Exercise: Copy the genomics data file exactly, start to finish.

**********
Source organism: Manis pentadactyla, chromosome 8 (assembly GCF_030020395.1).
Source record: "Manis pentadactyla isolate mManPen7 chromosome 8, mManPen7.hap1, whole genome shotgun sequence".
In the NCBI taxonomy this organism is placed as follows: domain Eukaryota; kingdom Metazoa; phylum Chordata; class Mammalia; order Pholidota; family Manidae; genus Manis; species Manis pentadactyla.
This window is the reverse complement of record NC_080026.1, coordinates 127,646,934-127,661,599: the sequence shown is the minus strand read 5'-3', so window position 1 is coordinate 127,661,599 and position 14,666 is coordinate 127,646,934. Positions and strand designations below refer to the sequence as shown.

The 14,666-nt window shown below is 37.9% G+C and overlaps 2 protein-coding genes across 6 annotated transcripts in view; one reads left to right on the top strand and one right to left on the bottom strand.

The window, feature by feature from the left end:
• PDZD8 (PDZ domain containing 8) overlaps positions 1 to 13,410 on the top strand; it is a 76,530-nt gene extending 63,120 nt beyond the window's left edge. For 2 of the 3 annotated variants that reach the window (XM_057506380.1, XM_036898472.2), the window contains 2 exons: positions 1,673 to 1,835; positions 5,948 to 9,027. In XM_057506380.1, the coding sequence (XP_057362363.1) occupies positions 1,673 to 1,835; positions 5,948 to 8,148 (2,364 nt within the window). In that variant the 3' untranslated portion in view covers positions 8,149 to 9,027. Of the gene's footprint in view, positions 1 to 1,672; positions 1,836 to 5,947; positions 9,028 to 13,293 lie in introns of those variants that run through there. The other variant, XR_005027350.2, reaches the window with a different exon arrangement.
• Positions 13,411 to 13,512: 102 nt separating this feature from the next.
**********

Source organism: Manis pentadactyla, chromosome 8 (assembly GCF_030020395.1).
Source record: "Manis pentadactyla isolate mManPen7 chromosome 8, mManPen7.hap1, whole genome shotgun sequence".
In the NCBI taxonomy this organism is placed as follows: domain Eukaryota; kingdom Metazoa; phylum Chordata; class Mammalia; order Pholidota; family Manidae; genus Manis; species Manis pentadactyla.
This window is the reverse complement of record NC_080026.1, coordinates 127,646,934-127,661,599: the sequence shown is the minus strand read 5'-3', so window position 1 is coordinate 127,661,599 and position 14,666 is coordinate 127,646,934. Positions and strand designations below refer to the sequence as shown.

The 14,666-nt window shown below is 37.9% G+C and overlaps 2 protein-coding genes across 6 annotated transcripts in view; one reads left to right on the top strand and one right to left on the bottom strand.

The window, feature by feature from the left end:
• PDZD8 (PDZ domain containing 8) overlaps positions 1 to 13,410 on the top strand; it is a 76,530-nt gene extending 63,120 nt beyond the window's left edge. For 2 of the 3 annotated variants that reach the window (XM_057506380.1, XM_036898472.2), the window contains 2 exons: positions 1,673 to 1,835; positions 5,948 to 9,027. In XM_057506380.1, the coding sequence (XP_057362363.1) occupies positions 1,673 to 1,835; positions 5,948 to 8,148 (2,364 nt within the window). In that variant the 3' untranslated portion in view covers positions 8,149 to 9,027. Of the gene's footprint in view, positions 1 to 1,672; positions 1,836 to 5,947; positions 9,028 to 13,293 lie in introns of those variants that run through there. The other variant, XR_005027350.2, reaches the window with a different exon arrangement.
• Positions 13,411 to 13,512: 102 nt separating this feature from the next.